This post below is from one of my favorite writers in New Orleans. He talks music and analyzes venues – especially festivals – like no one else in town. Obviously I am posting it here because I think this is helpful for market organizers, learning how others are communicating the changes that are necessary for managing event spaces during a pandemic. The links below lead directly to the communication put out by these two entities.
in the spring, I started tracking how festivals talk to their fans and people invested in their events. I thought BUKU Music + Art Project did a great job, talking to their audience as peers and fellow music lovers, communicating with enough candor to make fans feel connected to the event. Others – you can fill in the blanks – kept it remote, saying as little as possible, as if every extra syllable was a state secret.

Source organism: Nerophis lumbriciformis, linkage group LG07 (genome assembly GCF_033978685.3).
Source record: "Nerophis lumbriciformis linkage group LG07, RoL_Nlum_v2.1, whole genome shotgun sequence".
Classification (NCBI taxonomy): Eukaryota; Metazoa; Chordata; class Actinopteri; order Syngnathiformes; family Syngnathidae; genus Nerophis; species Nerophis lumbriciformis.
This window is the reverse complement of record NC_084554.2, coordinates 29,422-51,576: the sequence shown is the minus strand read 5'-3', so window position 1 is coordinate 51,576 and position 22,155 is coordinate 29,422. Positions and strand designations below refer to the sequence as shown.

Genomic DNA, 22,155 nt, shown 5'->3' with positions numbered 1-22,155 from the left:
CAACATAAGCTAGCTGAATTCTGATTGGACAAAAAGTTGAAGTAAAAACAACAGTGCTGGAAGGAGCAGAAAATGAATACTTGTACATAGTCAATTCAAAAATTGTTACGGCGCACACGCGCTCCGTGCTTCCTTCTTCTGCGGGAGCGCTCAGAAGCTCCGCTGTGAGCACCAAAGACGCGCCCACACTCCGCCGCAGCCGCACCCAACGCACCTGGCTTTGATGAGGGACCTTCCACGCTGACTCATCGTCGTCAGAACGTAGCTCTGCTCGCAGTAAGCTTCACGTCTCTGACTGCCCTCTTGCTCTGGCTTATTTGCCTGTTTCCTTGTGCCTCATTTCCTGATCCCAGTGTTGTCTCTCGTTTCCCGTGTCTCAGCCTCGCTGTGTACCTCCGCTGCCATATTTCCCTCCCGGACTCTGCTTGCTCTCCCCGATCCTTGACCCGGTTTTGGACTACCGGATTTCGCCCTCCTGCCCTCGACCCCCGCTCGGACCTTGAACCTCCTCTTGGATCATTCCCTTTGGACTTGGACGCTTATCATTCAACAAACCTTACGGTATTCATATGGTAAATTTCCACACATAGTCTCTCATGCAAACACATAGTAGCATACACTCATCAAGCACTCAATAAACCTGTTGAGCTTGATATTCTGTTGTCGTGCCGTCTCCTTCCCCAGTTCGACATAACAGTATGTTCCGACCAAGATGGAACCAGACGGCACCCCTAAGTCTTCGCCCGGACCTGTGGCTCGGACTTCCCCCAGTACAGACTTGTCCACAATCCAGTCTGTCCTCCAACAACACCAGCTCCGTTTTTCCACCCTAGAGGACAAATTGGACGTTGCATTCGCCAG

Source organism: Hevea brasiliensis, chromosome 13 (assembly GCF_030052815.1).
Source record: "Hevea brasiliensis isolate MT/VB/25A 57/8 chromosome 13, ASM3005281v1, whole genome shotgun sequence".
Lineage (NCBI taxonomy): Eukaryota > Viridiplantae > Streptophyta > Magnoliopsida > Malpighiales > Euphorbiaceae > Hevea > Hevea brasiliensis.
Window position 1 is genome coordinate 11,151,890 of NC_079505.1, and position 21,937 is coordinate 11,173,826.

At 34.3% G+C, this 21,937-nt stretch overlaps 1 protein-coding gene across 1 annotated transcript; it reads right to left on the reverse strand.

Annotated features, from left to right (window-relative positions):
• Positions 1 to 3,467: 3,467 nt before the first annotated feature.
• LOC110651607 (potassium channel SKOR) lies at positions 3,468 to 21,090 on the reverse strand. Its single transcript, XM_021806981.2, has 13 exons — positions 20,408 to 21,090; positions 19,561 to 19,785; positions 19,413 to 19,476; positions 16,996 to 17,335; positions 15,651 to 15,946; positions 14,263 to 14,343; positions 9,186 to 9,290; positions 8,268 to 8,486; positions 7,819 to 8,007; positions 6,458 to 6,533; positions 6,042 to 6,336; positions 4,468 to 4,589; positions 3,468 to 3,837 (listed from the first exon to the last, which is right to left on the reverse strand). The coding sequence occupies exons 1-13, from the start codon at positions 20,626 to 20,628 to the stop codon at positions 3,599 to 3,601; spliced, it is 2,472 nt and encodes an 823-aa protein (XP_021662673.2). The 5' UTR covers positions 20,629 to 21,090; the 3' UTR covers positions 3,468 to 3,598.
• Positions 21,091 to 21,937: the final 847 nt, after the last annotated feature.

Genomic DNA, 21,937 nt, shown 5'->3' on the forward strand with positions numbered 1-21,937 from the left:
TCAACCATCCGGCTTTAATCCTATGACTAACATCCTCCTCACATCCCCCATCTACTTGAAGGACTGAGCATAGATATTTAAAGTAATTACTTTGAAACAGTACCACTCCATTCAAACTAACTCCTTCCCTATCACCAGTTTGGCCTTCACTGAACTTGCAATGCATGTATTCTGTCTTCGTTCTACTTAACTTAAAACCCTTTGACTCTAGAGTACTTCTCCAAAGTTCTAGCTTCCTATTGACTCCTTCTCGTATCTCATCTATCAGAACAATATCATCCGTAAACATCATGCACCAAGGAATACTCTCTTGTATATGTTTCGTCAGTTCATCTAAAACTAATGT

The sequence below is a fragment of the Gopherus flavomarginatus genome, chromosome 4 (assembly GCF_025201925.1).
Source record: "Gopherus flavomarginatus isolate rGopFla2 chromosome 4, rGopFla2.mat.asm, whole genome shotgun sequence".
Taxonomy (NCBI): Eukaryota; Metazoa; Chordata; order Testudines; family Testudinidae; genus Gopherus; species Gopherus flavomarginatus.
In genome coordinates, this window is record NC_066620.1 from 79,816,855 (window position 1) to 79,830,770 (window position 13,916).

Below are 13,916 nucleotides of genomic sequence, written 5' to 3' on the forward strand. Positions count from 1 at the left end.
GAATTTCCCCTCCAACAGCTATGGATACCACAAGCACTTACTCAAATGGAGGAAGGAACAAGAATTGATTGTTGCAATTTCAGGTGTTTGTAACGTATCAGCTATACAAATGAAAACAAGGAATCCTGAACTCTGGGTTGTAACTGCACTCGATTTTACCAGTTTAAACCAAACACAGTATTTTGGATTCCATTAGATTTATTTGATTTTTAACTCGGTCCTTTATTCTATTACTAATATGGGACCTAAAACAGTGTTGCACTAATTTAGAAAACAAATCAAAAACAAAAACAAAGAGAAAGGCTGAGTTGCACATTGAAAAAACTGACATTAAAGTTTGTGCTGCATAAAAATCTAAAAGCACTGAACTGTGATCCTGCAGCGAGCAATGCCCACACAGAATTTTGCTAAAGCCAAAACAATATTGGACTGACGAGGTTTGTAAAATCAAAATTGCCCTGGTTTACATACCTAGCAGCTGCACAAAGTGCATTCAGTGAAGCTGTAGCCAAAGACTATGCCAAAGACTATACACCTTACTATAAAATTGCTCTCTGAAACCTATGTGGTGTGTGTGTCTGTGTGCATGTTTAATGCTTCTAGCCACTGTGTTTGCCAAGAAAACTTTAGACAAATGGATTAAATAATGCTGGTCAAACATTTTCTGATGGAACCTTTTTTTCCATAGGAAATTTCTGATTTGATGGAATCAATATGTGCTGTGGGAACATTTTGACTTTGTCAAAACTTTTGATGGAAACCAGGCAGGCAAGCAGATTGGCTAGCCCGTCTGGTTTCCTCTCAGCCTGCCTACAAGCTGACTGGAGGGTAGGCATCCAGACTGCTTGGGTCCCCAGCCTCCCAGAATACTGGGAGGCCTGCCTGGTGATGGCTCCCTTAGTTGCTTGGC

Another model for doing it right just arrived from Festival International de Louisiane, who gave us a rundown of how 2020 went, the challenges they’re facing for 2021 – starting with the challenge of booking international acts – and called for input with a few basic ideas such as keeping downtown Lafayette involved as fixed points. Festivals live on the strength of their connection to their fans, and that kind of openness goes such a long way to keep it solid. Will anyone locally learn from it?